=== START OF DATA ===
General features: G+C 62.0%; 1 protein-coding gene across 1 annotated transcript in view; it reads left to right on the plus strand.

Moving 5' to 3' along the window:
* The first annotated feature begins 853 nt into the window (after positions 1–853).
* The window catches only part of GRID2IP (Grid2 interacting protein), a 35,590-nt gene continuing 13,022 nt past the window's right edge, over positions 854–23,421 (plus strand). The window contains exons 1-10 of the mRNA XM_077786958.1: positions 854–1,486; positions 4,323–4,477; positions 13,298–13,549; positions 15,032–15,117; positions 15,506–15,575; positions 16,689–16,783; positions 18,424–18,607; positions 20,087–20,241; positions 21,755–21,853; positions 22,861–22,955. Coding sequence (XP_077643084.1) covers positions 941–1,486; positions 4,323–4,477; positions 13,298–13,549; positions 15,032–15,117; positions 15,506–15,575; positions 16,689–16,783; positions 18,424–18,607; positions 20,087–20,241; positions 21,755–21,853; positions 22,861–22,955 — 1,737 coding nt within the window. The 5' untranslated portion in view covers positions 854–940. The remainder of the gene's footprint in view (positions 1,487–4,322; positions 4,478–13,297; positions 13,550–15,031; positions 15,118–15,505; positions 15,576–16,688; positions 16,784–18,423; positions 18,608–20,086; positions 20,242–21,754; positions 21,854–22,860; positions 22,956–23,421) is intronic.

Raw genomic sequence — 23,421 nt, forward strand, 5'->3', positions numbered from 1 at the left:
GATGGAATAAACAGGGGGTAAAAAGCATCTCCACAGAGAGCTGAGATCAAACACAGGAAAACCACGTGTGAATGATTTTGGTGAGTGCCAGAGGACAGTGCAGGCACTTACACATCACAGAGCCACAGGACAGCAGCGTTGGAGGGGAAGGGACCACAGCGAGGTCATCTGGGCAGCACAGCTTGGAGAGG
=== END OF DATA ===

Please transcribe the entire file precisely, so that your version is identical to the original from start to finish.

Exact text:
General features: G+C 62.0%; 1 protein-coding gene across 1 annotated transcript in view; it reads left to right on the plus strand.

Moving 5' to 3' along the window:
* The first annotated feature begins 853 nt into the window (after positions 1–853).
* The window catches only part of GRID2IP (Grid2 interacting protein), a 35,590-nt gene continuing 13,022 nt past the window's right edge, over positions 854–23,421 (plus strand). The window contains exons 1-10 of the mRNA XM_077786958.1: positions 854–1,486; positions 4,323–4,477; positions 13,298–13,549; positions 15,032–15,117; positions 15,506–15,575; positions 16,689–16,783; positions 18,424–18,607; positions 20,087–20,241; positions 21,755–21,853; positions 22,861–22,955. Coding sequence (XP_077643084.1) covers positions 941–1,486; positions 4,323–4,477; positions 13,298–13,549; positions 15,032–15,117; positions 15,506–15,575; positions 16,689–16,783; positions 18,424–18,607; positions 20,087–20,241; positions 21,755–21,853; positions 22,861–22,955 — 1,737 coding nt within the window. The 5' untranslated portion in view covers positions 854–940. The remainder of the gene's footprint in view (positions 1,487–4,322; positions 4,478–13,297; positions 13,550–15,031; positions 15,118–15,505; positions 15,576–16,688; positions 16,784–18,423; positions 18,608–20,086; positions 20,242–21,754; positions 21,854–22,860; positions 22,956–23,421) is intronic.

Raw genomic sequence — 23,421 nt, forward strand, 5'->3', positions numbered from 1 at the left:
GATGGAATAAACAGGGGGTAAAAAGCATCTCCACAGAGAGCTGAGATCAAACACAGGAAAACCACGTGTGAATGATTTTGGTGAGTGCCAGAGGACAGTGCAGGCACTTACACATCACAGAGCCACAGGACAGCAGCGTTGGAGGGGAAGGGACCACAGCGAGGTCATCTGGGCAGCACAGCTTGGAGAGG